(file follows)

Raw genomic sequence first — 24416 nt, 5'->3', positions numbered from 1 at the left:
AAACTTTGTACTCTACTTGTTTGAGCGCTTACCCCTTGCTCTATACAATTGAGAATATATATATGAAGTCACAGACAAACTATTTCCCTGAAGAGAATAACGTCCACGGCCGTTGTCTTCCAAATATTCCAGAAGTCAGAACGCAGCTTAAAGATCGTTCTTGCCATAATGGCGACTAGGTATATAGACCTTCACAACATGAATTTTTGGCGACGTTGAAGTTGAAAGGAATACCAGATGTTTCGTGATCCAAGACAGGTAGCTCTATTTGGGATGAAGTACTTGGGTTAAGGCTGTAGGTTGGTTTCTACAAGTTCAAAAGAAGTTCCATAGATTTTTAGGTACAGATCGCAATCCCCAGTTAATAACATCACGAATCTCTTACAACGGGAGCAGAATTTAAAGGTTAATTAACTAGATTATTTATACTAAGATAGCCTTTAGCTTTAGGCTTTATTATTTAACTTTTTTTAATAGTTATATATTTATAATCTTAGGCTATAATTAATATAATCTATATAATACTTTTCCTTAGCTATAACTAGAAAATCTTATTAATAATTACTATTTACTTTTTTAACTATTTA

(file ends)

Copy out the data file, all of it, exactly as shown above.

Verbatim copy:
Raw genomic sequence first — 24416 nt, 5'->3', positions numbered from 1 at the left:
AAACTTTGTACTCTACTTGTTTGAGCGCTTACCCCTTGCTCTATACAATTGAGAATATATATATGAAGTCACAGACAAACTATTTCCCTGAAGAGAATAACGTCCACGGCCGTTGTCTTCCAAATATTCCAGAAGTCAGAACGCAGCTTAAAGATCGTTCTTGCCATAATGGCGACTAGGTATATAGACCTTCACAACATGAATTTTTGGCGACGTTGAAGTTGAAAGGAATACCAGATGTTTCGTGATCCAAGACAGGTAGCTCTATTTGGGATGAAGTACTTGGGTTAAGGCTGTAGGTTGGTTTCTACAAGTTCAAAAGAAGTTCCATAGATTTTTAGGTACAGATCGCAATCCCCAGTTAATAACATCACGAATCTCTTACAACGGGAGCAGAATTTAAAGGTTAATTAACTAGATTATTTATACTAAGATAGCCTTTAGCTTTAGGCTTTATTATTTAACTTTTTTTAATAGTTATATATTTATAATCTTAGGCTATAATTAATATAATCTATATAATACTTTTCCTTAGCTATAACTAGAAAATCTTATTAATAATTACTATTTACTTTTTTAACTATTTA